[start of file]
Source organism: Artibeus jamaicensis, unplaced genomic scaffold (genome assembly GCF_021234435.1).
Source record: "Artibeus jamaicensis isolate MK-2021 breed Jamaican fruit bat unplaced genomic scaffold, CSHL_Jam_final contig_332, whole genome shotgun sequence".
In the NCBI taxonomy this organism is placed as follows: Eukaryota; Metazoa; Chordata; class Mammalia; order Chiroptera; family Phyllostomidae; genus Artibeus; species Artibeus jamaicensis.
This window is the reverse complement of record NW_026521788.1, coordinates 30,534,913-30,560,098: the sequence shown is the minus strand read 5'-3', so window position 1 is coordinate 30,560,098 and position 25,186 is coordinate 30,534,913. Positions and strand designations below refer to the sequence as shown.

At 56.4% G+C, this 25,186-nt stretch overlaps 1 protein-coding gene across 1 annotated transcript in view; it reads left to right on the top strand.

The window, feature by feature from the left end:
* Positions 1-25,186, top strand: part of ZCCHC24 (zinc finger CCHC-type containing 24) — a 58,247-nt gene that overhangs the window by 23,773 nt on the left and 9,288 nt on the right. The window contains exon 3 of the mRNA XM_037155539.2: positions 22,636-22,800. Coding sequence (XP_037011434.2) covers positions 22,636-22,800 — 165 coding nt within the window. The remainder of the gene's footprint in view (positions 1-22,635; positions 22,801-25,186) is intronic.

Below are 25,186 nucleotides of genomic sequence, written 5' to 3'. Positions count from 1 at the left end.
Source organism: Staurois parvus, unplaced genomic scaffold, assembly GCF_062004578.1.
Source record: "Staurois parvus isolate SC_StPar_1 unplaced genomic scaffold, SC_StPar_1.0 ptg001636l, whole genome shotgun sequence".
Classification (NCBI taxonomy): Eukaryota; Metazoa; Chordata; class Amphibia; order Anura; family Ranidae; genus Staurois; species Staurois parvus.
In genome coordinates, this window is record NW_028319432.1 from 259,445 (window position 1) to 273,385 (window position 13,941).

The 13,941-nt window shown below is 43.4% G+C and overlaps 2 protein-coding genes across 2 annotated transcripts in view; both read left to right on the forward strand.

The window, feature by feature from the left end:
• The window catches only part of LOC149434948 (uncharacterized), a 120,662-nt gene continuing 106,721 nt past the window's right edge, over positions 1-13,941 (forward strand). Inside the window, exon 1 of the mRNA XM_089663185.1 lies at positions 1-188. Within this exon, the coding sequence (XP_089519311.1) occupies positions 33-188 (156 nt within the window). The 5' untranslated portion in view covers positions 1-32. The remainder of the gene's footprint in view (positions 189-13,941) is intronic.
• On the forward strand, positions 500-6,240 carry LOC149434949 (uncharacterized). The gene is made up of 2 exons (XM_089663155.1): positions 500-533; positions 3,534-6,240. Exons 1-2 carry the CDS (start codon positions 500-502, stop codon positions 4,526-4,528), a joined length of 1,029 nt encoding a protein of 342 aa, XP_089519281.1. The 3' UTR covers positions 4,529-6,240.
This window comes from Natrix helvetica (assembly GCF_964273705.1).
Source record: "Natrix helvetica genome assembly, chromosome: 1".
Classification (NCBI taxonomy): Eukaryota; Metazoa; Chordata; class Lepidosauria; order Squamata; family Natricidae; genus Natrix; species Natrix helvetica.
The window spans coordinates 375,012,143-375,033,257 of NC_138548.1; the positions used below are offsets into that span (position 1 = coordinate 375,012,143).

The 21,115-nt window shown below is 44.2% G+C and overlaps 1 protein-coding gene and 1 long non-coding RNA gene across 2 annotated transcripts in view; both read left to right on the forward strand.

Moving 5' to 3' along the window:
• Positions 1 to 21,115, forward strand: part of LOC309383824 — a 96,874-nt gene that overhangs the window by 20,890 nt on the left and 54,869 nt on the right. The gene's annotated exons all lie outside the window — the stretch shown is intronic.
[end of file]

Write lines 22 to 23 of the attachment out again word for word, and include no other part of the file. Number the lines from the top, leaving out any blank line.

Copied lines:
Moving 5' to 3' along the window:
• Positions 1 to 21,115, forward strand: part of LOC309383824 — a 96,874-nt gene that overhangs the window by 20,890 nt on the left and 54,869 nt on the right. The gene's annotated exons all lie outside the window — the stretch shown is intronic.